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Stress responsivity in children with externalizing behavior disorders

Published online by Cambridge University Press:  01 June 2004

HEDDEKE SNOEK
Affiliation:
University Medical Center Utrecht, Rudolf Magnus Institute for Neurosciences
STEPHANIE H.M. VAN GOOZEN
Affiliation:
University of Cambridge
WALTER MATTHYS
Affiliation:
University Medical Center Utrecht, Rudolf Magnus Institute for Neurosciences
JAN K. BUITELAAR
Affiliation:
University Medical Center Nijmegen
HERMAN VAN ENGELAND
Affiliation:
University Medical Center Utrecht, Rudolf Magnus Institute for Neurosciences

Abstract

Patterns of lower autonomic nervous system (ANS) and hypothalamic–pituitary–adrenal (HPA) axis activity have been found in children with oppositional defiant disorder (ODD). The aim of the present study was to investigate whether children with attention-deficit/hyperactivity disorder (ADHD) differ from ODD children with (OD/AD) or without comorbid ADHD in ANS and HPA axis activity under baseline and stressful conditions. The effects of stress on cortisol, heart rate (HR), and skin conductance level (SCL) were studied in 95 children (26 normal control [NC] children and 69 child psychiatric patients referred for externalizing behavior problems [15 ODD, 31 OD/AD, and 23 ADHD]). No baseline differences were found in cortisol between the four groups. However, the ODD and OD/AD groups showed a significantly weaker cortisol response to stress compared to the ADHD and NC groups; the ADHD group had a similar cortisol response as the NC group. Within the ODD group this pattern of low cortisol responsivity was most clearly present in the more severely affected inpatients. With respect to HR, the ODD group had a significantly lower HR during baseline and stressful conditions. The higher HR levels in the OD/AD and ADHD groups were likely to be caused by methylphenidate. The externalizing groups had significantly lower SCL levels, and no differences were found between these groups. It was concluded that differences in cortisol responsivity during stress exposure are important in distinguishing within a group of children with externalizing behavior between those with ODD and ADHD.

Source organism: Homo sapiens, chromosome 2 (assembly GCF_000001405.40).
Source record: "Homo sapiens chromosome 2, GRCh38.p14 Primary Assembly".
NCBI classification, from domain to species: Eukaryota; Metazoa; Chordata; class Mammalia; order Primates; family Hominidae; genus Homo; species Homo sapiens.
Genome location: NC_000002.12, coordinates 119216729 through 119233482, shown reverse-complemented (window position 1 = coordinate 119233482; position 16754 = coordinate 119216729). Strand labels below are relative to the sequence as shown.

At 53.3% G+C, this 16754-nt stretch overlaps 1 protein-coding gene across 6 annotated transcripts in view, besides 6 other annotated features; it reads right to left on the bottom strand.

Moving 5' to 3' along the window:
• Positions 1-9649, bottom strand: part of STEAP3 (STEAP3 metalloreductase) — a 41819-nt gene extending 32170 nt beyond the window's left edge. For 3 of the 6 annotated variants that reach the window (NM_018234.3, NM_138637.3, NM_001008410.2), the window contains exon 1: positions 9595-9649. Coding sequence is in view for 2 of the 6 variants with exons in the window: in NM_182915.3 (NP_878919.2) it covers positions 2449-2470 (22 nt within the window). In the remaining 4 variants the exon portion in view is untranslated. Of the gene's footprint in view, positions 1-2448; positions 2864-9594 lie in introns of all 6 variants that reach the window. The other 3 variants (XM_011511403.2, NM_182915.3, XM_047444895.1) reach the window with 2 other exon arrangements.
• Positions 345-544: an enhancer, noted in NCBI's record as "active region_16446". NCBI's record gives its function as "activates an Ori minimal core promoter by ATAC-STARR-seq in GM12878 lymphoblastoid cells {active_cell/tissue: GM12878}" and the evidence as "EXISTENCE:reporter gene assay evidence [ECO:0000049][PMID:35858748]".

Type
Research Article
Copyright
© 2004 Cambridge University Press

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